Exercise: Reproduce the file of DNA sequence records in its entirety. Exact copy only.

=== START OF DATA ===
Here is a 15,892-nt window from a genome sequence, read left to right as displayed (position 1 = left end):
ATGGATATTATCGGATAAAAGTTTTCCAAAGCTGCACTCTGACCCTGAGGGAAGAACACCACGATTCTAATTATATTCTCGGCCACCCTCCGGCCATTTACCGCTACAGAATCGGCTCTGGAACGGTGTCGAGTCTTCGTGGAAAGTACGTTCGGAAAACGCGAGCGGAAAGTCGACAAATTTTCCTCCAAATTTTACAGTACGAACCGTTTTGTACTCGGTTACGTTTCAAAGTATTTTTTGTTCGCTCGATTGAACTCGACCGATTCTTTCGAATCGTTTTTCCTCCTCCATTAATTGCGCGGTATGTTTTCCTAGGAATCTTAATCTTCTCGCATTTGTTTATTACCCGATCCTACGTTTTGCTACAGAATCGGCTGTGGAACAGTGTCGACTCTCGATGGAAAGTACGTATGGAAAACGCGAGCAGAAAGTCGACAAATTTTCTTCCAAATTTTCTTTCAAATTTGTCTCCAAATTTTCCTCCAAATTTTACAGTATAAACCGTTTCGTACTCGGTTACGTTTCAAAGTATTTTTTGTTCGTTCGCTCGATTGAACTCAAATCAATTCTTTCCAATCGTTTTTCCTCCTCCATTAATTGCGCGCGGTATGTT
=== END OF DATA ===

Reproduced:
Here is a 15,892-nt window from a genome sequence, read left to right as displayed (position 1 = left end):
ATGGATATTATCGGATAAAAGTTTTCCAAAGCTGCACTCTGACCCTGAGGGAAGAACACCACGATTCTAATTATATTCTCGGCCACCCTCCGGCCATTTACCGCTACAGAATCGGCTCTGGAACGGTGTCGAGTCTTCGTGGAAAGTACGTTCGGAAAACGCGAGCGGAAAGTCGACAAATTTTCCTCCAAATTTTACAGTACGAACCGTTTTGTACTCGGTTACGTTTCAAAGTATTTTTTGTTCGCTCGATTGAACTCGACCGATTCTTTCGAATCGTTTTTCCTCCTCCATTAATTGCGCGGTATGTTTTCCTAGGAATCTTAATCTTCTCGCATTTGTTTATTACCCGATCCTACGTTTTGCTACAGAATCGGCTGTGGAACAGTGTCGACTCTCGATGGAAAGTACGTATGGAAAACGCGAGCAGAAAGTCGACAAATTTTCTTCCAAATTTTCTTTCAAATTTGTCTCCAAATTTTCCTCCAAATTTTACAGTATAAACCGTTTCGTACTCGGTTACGTTTCAAAGTATTTTTTGTTCGTTCGCTCGATTGAACTCAAATCAATTCTTTCCAATCGTTTTTCCTCCTCCATTAATTGCGCGCGGTATGTT